Forestry investment far from straight forward venture

Contractors at work on a Dunedin City Council-owned City Forests plantation near Dunedin. PHOTO:...
Contractors at work on a Dunedin City Council-owned City Forests plantation near Dunedin. PHOTO: SUPPLIED
As forest fires, and climate change debate, rage across the Tasman (and our thoughts and best wishes go out to our Australian cousins), the topic of forestry in NZ has arisen over the Christmas break.

Most of the barbecue conversations have been quite generic, for example focusing on what the true impact of the planting of a billion new trees will have on our ecosystem as we strive towards addressing our carbon neutrality goals via a massive carbon sink consuming hundreds of thousands of acres, whether intense forestation of otherwise productive land will have a material negative cash-flow consequence for NZ in the short term (e.g. milk sells annually, trees are harvested every 25 years or so), and whether the regularity of forest fires in NZ will also increase as we experience forestation and climate change.

We even debated the concept of farming carbon credits, versus (or to exclusion of caring about) wood, and the long-term impacts that could have on good forestry management.

I also listened to an interesting podcast about the collapse of Myan civilisation being partly attributed to regionalised climate change arising from significant local deforestation, leading to droughts and the breakdown of social structures, and pondered what impact intensive re-forestation could have on some regions in NZ, if any. But I am getting off topic.

Forestry has been a popular form of investment over the years, including through fractionalised ventures like Limited Partnerships, with investors ranging from large corporates, investment funds, managed syndicates/partnerships, through to small personal holdings or a utilisation of sub-par land within existing farms.

Against the backdrop of climate change and expectations around the potential changes to rules pertaining to trading carbon credits, plus the Government’s Billion Tree Programme and associated incentives, based on the discussions I have had, there is an increased interest in forestry as an investment, notwithstanding short-term price fluctuations for wood.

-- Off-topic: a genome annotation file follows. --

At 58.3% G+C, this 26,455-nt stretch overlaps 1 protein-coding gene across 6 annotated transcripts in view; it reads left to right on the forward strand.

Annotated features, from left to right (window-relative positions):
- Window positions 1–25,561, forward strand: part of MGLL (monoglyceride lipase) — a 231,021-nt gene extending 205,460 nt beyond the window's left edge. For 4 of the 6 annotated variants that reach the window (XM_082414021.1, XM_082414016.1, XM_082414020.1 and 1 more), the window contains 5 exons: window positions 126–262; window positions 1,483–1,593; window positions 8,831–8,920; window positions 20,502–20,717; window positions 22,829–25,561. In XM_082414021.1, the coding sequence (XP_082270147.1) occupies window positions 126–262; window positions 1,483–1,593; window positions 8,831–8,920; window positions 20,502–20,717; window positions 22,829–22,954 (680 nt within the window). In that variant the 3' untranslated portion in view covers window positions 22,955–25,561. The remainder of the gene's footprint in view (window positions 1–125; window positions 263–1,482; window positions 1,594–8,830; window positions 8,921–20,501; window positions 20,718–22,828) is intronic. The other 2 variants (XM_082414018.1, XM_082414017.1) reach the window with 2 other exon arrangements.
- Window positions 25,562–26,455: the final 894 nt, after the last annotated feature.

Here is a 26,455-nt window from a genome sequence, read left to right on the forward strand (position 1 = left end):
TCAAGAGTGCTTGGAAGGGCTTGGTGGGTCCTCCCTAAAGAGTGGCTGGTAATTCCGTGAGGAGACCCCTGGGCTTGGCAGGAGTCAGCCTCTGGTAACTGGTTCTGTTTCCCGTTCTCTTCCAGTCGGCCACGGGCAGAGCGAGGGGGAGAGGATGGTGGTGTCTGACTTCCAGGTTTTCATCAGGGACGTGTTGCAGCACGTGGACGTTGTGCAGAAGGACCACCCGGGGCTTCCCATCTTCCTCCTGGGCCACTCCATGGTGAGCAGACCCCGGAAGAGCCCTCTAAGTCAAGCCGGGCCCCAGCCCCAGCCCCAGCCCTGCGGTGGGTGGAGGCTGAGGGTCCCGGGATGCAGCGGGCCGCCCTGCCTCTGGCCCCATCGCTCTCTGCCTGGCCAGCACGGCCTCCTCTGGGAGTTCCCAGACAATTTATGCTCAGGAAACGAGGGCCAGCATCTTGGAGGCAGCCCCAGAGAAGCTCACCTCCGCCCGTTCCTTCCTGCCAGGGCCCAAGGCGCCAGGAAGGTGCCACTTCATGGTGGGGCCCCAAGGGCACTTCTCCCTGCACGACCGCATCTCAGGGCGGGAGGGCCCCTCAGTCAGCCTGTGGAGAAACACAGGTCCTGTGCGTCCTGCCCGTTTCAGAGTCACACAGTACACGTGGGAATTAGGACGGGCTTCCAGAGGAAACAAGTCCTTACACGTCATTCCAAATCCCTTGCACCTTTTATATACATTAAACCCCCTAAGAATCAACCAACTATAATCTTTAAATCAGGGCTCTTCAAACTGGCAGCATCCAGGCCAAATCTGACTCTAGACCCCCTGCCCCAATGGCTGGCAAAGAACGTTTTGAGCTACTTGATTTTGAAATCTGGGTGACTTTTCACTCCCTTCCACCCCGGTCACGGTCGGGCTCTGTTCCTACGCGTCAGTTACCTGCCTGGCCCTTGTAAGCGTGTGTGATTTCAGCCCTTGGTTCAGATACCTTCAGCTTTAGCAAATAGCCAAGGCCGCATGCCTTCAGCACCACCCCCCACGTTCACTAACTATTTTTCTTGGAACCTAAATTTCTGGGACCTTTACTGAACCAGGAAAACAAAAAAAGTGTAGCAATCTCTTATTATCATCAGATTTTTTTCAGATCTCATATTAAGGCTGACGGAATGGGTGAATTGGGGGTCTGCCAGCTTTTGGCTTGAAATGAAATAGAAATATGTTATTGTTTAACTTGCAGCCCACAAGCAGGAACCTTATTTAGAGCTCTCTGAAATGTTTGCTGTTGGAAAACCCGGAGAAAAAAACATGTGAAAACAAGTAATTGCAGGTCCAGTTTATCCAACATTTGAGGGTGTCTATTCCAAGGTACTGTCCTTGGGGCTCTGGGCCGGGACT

Of course people were interested in how the tax of forestry works ...

Taxable income is derived from almost any disposal of timber, which includes disposal of sawn or standing timber, or the grant of a right to cut and remove timber. This also includes insurance proceeds when a forest is destroyed.

When land is sold which contains a stand of trees which is a forest block (not merely a shelter belt or ornamental), a market valuation should be obtained to determine whether any gain in the value of the trees should be returned as income.

It also follows that the purchaser of the land with the stand of trees will then use this value as their cost base.

This is often forgotten about when farms are sold. Transfer upon death may also trigger tax consequences.

Where income has been derived from the disposal of timber, there could be significant income (and therefore tax), depending on the size of the block in question.

While the general rule is that income is taxable in the year in which it is derived, there are provisions within the Income Tax Act 2007 relating specifically to timber.

The nature of these provisions is to provide a concession with respect to the timing of income derived.

What this concession provides is that income derived from the disposal of timber, the right to take timber, or land with standing timber on it may be spread over the year of disposal and any one or more of the previous three income years.

This is generally appealing to direct personal holdings whereby lower marginal tax rates of previous years can be accessed.

To take advantage of this concession, the person who has disposed of the timber must make application to the Commissioner within 12 months of the end of the income year in which the disposal takes place.

If the Commissioner agrees, the same proportionate amount of any deduction allowed for the cost of timber must be spread back as well.

The flip side is that apart from an acquisition of existing forest, many of the expenses around planting and maintaining a forest block are immediately deductible in the year incurred (or assets used being depreciated) for those in the business of forestry, meaning that investors in forests can generally generate significant tax deductions during the early phases of the forestry venture (assisting with cash flows), but only suffer tax leakage at the harvest/vesting stage.

This is also concessionary, as in a manufacturing business, for example, the tax deduction these type of "creation" costs would be essentially deferred as work in progress. However, there are some complexities in these rules.

The impact of carbon credits is in itself worthy of an article, suffice to say that the complexity and fishhooks of the current regime need to be carefully considered when investing in forestry.

For example, sale of credits generally creates taxable income but surrender shouldn’t or that some of the obligations for "repaying" credits attach to the land, not the previous owners, which has caught land purchasers out at times.

Like any business, forestry has some wonderful opportunities when done well, and is a true inter-generational asset, but it is capital intensive and does need to be actively managed to ensure the desired outcomes are achieved, especially with some peculiarities like tax rules and carbon credits.

 - Scott Mason is a tax specialist and managing partner at Findex in Dunedin.

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